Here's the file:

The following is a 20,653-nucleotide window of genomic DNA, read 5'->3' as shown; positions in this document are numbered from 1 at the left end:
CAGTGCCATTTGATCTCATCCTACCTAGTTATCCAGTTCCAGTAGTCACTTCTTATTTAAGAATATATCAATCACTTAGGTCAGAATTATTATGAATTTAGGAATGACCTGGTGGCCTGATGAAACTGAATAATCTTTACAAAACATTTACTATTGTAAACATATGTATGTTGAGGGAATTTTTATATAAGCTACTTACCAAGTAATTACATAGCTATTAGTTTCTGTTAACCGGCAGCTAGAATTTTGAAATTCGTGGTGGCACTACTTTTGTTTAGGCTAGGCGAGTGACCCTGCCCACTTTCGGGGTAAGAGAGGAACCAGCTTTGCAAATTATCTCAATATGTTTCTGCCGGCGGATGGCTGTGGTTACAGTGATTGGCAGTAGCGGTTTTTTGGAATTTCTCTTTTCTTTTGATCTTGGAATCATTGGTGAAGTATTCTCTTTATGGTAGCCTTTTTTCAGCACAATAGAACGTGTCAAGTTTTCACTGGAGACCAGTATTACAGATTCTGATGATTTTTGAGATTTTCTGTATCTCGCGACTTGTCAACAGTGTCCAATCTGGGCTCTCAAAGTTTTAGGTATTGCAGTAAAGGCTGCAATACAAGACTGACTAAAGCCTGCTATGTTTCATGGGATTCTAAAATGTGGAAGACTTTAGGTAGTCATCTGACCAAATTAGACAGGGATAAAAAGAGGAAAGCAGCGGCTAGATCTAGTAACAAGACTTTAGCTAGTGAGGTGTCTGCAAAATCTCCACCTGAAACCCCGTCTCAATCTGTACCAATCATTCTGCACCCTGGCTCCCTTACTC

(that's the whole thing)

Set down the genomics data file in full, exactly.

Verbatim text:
The following is a 20,653-nucleotide window of genomic DNA, read 5'->3' as shown; positions in this document are numbered from 1 at the left end:
CAGTGCCATTTGATCTCATCCTACCTAGTTATCCAGTTCCAGTAGTCACTTCTTATTTAAGAATATATCAATCACTTAGGTCAGAATTATTATGAATTTAGGAATGACCTGGTGGCCTGATGAAACTGAATAATCTTTACAAAACATTTACTATTGTAAACATATGTATGTTGAGGGAATTTTTATATAAGCTACTTACCAAGTAATTACATAGCTATTAGTTTCTGTTAACCGGCAGCTAGAATTTTGAAATTCGTGGTGGCACTACTTTTGTTTAGGCTAGGCGAGTGACCCTGCCCACTTTCGGGGTAAGAGAGGAACCAGCTTTGCAAATTATCTCAATATGTTTCTGCCGGCGGATGGCTGTGGTTACAGTGATTGGCAGTAGCGGTTTTTTGGAATTTCTCTTTTCTTTTGATCTTGGAATCATTGGTGAAGTATTCTCTTTATGGTAGCCTTTTTTCAGCACAATAGAACGTGTCAAGTTTTCACTGGAGACCAGTATTACAGATTCTGATGATTTTTGAGATTTTCTGTATCTCGCGACTTGTCAACAGTGTCCAATCTGGGCTCTCAAAGTTTTAGGTATTGCAGTAAAGGCTGCAATACAAGACTGACTAAAGCCTGCTATGTTTCATGGGATTCTAAAATGTGGAAGACTTTAGGTAGTCATCTGACCAAATTAGACAGGGATAAAAAGAGGAAAGCAGCGGCTAGATCTAGTAACAAGACTTTAGCTAGTGAGGTGTCTGCAAAATCTCCACCTGAAACCCCGTCTCAATCTGTACCAATCATTCTGCACCCTGGCTCCCTTACTC